Continuing education (CE) is important in most professions but pharmacy continuing education is vital.
Patients depend on you for health and medication information and because of that, you need to be up to date on every aspect of your profession.
Pharmacy continuing education is mandated in every state. Each pharmacist must take a specified number of courses per year. Some states mandate that some of these courses be live (courses taken in person) but others leave it to the pharmacist to choose between live and electronic courses.
“It doesn’t matter how many years of experience you have but it’s just a mandate in order to keep you current,” says Ernie Gates, president of Gates Healthcare Associates, a pharmaceutical and healthcare consulting firm in Boston, Mass.
“Healthcare is a very changing profession. You don’t want to wake up one day and find you’re obsolete.”
The exact number of courses you need to take depends on where you practice. If you’re not sure, contact your state Board of Pharmacy, which will have all the information.
For details on which courses you can take, check organizations you’re a member of, such as the American Society of Consultant Pharmacists, the American Society of Health-System Pharmacists and the Professional Compounding Centers of America. Members of these organizations receive regular emails about available courses.
Otherwise, you can look into colleges of pharmacy or check the websites of the above organizations for information.
Courses for the continuing education for pharmacists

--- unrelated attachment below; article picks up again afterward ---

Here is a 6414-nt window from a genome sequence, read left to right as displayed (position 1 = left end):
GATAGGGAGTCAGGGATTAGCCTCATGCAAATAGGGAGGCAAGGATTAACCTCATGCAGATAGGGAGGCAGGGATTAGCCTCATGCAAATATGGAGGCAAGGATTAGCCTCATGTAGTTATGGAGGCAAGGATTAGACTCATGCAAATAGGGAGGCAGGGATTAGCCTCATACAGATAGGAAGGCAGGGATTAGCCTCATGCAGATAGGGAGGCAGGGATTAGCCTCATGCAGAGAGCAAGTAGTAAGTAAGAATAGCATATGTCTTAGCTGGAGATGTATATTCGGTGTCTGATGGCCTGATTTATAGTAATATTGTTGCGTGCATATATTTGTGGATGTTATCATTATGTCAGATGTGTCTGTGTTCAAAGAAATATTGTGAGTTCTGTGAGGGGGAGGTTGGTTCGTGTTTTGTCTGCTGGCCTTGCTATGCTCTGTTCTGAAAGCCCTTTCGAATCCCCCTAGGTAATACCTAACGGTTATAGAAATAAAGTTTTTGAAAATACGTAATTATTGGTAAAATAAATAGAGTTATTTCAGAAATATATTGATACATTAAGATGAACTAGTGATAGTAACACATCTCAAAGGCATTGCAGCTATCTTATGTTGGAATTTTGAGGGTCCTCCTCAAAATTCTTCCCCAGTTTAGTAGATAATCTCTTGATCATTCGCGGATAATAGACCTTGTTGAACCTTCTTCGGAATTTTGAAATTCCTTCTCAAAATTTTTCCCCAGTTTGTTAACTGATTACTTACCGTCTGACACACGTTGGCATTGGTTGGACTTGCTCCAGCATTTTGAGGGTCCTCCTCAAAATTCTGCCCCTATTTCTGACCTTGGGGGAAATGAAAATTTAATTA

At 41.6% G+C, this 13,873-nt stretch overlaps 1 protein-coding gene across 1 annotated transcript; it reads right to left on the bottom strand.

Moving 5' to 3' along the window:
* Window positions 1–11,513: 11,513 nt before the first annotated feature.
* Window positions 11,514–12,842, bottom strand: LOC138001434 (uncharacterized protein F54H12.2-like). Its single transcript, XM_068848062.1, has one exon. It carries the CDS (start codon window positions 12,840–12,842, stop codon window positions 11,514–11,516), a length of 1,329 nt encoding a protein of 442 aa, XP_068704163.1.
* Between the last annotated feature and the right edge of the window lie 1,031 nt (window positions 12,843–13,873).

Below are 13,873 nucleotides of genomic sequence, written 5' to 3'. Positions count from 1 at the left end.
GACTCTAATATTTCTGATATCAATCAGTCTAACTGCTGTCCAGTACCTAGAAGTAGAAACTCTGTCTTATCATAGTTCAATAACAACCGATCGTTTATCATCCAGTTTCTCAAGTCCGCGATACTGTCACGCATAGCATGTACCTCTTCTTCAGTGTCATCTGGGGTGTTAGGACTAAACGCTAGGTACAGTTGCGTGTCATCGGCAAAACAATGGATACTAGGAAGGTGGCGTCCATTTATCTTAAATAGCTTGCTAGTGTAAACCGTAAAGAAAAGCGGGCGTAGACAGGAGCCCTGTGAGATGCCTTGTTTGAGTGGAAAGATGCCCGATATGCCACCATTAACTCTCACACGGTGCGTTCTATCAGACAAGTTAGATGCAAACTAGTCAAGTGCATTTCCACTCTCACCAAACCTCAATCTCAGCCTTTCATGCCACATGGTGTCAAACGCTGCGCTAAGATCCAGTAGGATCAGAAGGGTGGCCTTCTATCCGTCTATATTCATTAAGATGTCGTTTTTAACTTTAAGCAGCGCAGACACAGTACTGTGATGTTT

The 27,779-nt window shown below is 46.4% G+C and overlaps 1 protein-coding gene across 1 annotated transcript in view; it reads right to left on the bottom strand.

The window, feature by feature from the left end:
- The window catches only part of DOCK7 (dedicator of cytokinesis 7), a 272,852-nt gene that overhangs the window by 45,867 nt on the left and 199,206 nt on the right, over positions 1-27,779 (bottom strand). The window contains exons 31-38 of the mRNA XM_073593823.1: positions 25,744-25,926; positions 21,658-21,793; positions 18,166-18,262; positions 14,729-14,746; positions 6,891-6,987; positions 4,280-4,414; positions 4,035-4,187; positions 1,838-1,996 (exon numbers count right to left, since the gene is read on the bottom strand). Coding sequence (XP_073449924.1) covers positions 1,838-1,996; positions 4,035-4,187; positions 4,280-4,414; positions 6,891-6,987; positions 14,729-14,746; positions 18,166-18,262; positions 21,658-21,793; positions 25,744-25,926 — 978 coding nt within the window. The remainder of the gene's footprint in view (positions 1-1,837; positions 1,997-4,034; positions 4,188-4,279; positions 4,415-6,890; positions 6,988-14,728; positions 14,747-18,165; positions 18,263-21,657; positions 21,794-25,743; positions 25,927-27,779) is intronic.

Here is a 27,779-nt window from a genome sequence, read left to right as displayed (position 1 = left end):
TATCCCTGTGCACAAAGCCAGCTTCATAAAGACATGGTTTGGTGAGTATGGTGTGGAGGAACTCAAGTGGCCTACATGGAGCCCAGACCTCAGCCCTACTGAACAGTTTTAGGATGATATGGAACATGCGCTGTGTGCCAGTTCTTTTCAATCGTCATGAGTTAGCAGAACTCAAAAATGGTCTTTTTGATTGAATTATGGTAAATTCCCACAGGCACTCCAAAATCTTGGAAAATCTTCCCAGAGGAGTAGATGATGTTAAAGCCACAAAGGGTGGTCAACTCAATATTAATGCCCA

Each continuing education unit (CEU) lasts one hour and subjects range from law and legal regulations in your state to new drugs, compounding, infusion therapy and geriatric care.
Courses can be taken online, which is the most popular way to do them, since pharmacists can choose when to do them; you can also take them in person, at a local college; through a pharmaceutical organization; through drug manufacturers, who provide CE to help pharmacists understand their drugs; pharmacy schools; and many private companies.
Attending conferences, seminars, lectures, etc. can also qualify as continuing education for pharmacists.
When do you take continuing education courses?
You can take all the required courses at once or you can spread them over the calendar year. Everything must be completed by December 31.
After the courses
Once you have completed a course you receive a certificate proving you took it. Pharmacists need to keep hold of these certificates for at least two years because if the Board of Pharmacy calls on you, you must be able to show them. “There are states that do audits on a routine basis,” says Gates. “You must have proof and the burden of proof is on you.”
If you can’t show a certificate when called upon, the board will pick a discretionary penalty. This could lead to a pharmacist losing his or her license, but usually he or she is required to take more CE courses as well as a penalty course.